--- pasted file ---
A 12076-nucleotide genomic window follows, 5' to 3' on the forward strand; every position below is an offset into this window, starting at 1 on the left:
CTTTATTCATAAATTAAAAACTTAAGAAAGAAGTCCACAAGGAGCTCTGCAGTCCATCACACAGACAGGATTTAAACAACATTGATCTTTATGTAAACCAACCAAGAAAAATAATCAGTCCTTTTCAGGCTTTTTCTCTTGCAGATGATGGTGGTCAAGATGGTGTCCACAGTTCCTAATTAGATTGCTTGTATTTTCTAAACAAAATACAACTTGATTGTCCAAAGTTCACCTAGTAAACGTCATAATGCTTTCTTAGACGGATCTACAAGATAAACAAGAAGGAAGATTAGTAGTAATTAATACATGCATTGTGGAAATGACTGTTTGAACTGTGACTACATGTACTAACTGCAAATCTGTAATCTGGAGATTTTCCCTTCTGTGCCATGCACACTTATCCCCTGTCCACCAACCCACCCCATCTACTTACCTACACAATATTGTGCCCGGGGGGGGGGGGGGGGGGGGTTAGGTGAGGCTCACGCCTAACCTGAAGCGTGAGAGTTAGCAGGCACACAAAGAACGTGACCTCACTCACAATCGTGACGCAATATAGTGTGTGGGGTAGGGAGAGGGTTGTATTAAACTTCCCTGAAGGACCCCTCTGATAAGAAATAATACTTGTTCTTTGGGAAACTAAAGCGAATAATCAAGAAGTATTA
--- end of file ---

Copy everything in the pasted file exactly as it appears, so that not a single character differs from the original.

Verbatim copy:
A 12076-nucleotide genomic window follows, 5' to 3' on the forward strand; every position below is an offset into this window, starting at 1 on the left:
CTTTATTCATAAATTAAAAACTTAAGAAAGAAGTCCACAAGGAGCTCTGCAGTCCATCACACAGACAGGATTTAAACAACATTGATCTTTATGTAAACCAACCAAGAAAAATAATCAGTCCTTTTCAGGCTTTTTCTCTTGCAGATGATGGTGGTCAAGATGGTGTCCACAGTTCCTAATTAGATTGCTTGTATTTTCTAAACAAAATACAACTTGATTGTCCAAAGTTCACCTAGTAAACGTCATAATGCTTTCTTAGACGGATCTACAAGATAAACAAGAAGGAAGATTAGTAGTAATTAATACATGCATTGTGGAAATGACTGTTTGAACTGTGACTACATGTACTAACTGCAAATCTGTAATCTGGAGATTTTCCCTTCTGTGCCATGCACACTTATCCCCTGTCCACCAACCCACCCCATCTACTTACCTACACAATATTGTGCCCGGGGGGGGGGGGGGGGGGGGTTAGGTGAGGCTCACGCCTAACCTGAAGCGTGAGAGTTAGCAGGCACACAAAGAACGTGACCTCACTCACAATCGTGACGCAATATAGTGTGTGGGGTAGGGAGAGGGTTGTATTAAACTTCCCTGAAGGACCCCTCTGATAAGAAATAATACTTGTTCTTTGGGAAACTAAAGCGAATAATCAAGAAGTATTA